Labor Demand Outweighing Recession Fears for SMBs

Business confidence is down among small employers. But 401(k) and other benefits are likely to remain amid long-lasting tight labor market, according to CBIZ.


Small and medium-sized businesses are feeling the squeeze of months of high borrowing costs and inflation. But with employee attraction and retention ranking as their biggest concern, it’s unlikely they’ll look to employee benefits such as retirement saving plans for cutbacks, according to financial services and advisory firm CBIZ Inc.

CBIZ’s Main Street Index, released Wednesday, found waning of confidence among employers with 100 or fewer employees, with the firm’s Main Street Index dropping to 60.62, down more than 7 points from the previous quarter.

“The Main Street Index is all pointing to a recessionary trend,” says Anna Rathbun, chief investment officer of CBIZ Investment Advisory Services. “Compared to the last two quarters, things are not looking as rosy.”

The current market environment is creating squeezed margins for many businesses that are leading to cutbacks, Rathbun says. That tightening, however, is happening as employers are concerned about hiring and retaining employees amid a tight labor market. Almost half of respondents (48%) listed employee retention as a top concern, up 25% from Q1, according to CBIZ.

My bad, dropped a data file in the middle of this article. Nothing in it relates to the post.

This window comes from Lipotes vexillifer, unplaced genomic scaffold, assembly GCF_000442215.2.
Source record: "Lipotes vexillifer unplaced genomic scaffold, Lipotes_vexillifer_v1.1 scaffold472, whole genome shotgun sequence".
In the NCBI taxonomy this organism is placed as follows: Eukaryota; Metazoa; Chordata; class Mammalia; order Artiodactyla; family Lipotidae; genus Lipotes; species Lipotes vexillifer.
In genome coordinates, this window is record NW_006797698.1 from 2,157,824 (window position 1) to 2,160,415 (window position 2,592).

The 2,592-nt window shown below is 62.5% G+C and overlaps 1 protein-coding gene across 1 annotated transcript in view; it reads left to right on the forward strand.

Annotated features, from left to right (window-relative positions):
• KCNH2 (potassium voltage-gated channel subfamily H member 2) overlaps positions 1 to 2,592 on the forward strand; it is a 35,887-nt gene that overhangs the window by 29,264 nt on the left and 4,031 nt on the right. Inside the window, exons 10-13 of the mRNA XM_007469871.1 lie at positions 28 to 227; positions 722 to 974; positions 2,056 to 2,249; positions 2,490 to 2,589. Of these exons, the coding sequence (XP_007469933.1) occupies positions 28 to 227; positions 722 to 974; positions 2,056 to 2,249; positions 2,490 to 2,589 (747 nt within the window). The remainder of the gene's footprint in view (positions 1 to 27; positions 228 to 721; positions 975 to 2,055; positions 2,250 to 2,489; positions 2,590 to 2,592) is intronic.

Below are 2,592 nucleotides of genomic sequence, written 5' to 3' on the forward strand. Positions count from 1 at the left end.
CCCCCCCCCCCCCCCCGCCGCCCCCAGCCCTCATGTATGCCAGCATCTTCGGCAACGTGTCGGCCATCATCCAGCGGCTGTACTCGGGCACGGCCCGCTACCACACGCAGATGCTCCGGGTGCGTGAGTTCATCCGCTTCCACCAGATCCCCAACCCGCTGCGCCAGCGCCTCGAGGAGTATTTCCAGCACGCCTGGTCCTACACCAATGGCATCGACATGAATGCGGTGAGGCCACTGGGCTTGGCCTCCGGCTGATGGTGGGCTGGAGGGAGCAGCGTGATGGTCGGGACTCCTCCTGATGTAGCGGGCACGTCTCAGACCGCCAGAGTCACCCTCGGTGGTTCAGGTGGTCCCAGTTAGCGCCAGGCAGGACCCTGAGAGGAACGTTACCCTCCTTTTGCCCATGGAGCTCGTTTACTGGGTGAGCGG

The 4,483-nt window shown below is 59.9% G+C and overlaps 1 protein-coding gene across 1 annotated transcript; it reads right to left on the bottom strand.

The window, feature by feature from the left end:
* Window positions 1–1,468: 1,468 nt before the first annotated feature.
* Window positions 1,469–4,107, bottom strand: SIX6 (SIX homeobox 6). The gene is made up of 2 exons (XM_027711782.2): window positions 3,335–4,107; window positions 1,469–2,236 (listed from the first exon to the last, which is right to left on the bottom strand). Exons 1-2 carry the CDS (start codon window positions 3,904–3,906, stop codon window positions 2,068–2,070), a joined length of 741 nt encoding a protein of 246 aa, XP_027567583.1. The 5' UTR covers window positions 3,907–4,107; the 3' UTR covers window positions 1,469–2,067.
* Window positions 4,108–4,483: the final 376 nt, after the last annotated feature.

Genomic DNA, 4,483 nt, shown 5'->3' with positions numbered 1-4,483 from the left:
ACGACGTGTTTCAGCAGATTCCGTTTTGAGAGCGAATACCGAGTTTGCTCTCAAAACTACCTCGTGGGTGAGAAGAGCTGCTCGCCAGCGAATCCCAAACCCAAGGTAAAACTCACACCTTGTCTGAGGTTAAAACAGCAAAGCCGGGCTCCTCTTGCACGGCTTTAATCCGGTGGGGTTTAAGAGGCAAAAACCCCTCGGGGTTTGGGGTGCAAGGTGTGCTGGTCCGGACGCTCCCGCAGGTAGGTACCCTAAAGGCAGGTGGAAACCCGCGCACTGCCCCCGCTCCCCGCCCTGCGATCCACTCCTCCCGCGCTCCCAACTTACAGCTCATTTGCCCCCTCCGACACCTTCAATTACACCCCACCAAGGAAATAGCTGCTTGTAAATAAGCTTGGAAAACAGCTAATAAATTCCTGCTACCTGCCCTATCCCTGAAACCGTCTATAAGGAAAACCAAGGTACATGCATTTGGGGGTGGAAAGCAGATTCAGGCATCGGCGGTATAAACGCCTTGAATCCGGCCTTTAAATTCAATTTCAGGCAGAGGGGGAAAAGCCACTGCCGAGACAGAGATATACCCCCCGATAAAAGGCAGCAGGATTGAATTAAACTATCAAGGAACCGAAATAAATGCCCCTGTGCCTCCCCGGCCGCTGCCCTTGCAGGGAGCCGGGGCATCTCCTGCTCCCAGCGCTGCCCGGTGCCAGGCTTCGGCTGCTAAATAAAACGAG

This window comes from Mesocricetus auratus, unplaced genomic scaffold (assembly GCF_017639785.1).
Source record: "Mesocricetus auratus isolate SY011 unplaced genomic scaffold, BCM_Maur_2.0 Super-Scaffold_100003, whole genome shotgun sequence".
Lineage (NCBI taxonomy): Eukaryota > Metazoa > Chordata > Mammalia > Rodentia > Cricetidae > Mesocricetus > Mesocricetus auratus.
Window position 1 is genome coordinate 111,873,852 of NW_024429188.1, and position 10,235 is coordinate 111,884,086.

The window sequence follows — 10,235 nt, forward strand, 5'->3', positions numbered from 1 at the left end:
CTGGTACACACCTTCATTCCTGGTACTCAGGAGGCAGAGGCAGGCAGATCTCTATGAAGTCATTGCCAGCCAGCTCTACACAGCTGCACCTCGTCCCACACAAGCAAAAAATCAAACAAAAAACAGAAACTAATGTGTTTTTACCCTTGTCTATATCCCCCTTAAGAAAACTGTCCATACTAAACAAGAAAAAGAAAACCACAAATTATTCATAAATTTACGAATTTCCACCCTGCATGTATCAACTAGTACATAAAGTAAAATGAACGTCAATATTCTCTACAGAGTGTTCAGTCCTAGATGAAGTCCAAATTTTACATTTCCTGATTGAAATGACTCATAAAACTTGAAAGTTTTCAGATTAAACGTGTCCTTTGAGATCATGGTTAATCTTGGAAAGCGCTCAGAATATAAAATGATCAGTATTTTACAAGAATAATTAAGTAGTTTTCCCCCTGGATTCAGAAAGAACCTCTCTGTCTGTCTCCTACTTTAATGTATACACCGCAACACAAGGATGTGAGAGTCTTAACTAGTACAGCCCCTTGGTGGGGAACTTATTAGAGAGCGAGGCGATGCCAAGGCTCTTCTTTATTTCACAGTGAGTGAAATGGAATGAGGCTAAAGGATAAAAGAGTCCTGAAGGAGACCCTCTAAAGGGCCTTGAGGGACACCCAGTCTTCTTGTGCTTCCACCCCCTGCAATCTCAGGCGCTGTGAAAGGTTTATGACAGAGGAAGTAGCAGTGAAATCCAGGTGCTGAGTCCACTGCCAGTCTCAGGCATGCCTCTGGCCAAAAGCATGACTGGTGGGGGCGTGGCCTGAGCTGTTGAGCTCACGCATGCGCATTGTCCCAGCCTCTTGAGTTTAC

That need to retain workers will likely mean employers will continue to maintain retirement saving and other benefits they see as important to keeping talent, Rathbun says.

“It’s a very unique situation where this may not look like a classic recession,” she says. “You see people having massive layoffs in some areas, and then on the other hand, they are trying very hard to retain employees.”

Rathbun says wages and benefits like 401(k) matching are likely not going to be areas where businesses cut, because they need employees to keep operating, which is not a given in the current environment.

“If you have to deal with shortage of labor supply and you need to keep wages competitive and lure people into working for you, you have to find cost-cutting elsewhere,” she says. “This is a very challenging environment for small and medium-sized businesses.”

Rathbun sees some of the long-term labor tightness as a result of changes to the mentality of the workforce since the pandemic, including people job-hopping or parents deciding they like to be home more and finding other workplace options.

“You have a labor shortage and demand mismatch,” she says. “The labor market issue that we are seeing is secular, it is structural. … It might be here to stay during both boom times and down times.”

CBIZ’s business confidence survey was conducted between April 24 and May 5, with responses from 753 businesses that have fewer than 100 employees.